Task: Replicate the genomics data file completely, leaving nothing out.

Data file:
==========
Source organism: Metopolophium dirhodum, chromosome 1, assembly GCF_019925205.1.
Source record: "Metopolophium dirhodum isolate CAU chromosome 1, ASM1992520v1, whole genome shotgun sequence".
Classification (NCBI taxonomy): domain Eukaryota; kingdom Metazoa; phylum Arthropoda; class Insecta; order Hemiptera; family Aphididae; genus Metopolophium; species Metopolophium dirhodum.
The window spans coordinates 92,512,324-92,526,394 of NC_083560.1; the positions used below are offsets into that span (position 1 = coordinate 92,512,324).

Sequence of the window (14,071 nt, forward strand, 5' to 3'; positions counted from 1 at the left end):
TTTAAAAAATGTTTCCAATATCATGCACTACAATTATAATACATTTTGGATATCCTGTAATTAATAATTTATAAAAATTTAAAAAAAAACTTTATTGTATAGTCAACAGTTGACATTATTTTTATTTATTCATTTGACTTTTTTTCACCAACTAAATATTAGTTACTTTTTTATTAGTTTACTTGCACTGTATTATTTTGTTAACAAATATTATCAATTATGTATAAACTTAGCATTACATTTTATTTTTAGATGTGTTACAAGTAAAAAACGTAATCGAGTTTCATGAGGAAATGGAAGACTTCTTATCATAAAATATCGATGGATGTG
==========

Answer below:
Source organism: Metopolophium dirhodum, chromosome 1, assembly GCF_019925205.1.
Source record: "Metopolophium dirhodum isolate CAU chromosome 1, ASM1992520v1, whole genome shotgun sequence".
Classification (NCBI taxonomy): domain Eukaryota; kingdom Metazoa; phylum Arthropoda; class Insecta; order Hemiptera; family Aphididae; genus Metopolophium; species Metopolophium dirhodum.
The window spans coordinates 92,512,324-92,526,394 of NC_083560.1; the positions used below are offsets into that span (position 1 = coordinate 92,512,324).

Sequence of the window (14,071 nt, forward strand, 5' to 3'; positions counted from 1 at the left end):
TTTAAAAAATGTTTCCAATATCATGCACTACAATTATAATACATTTTGGATATCCTGTAATTAATAATTTATAAAAATTTAAAAAAAAACTTTATTGTATAGTCAACAGTTGACATTATTTTTATTTATTCATTTGACTTTTTTTCACCAACTAAATATTAGTTACTTTTTTATTAGTTTACTTGCACTGTATTATTTTGTTAACAAATATTATCAATTATGTATAAACTTAGCATTACATTTTATTTTTAGATGTGTTACAAGTAAAAAACGTAATCGAGTTTCATGAGGAAATGGAAGACTTCTTATCATAAAATATCGATGGATGTG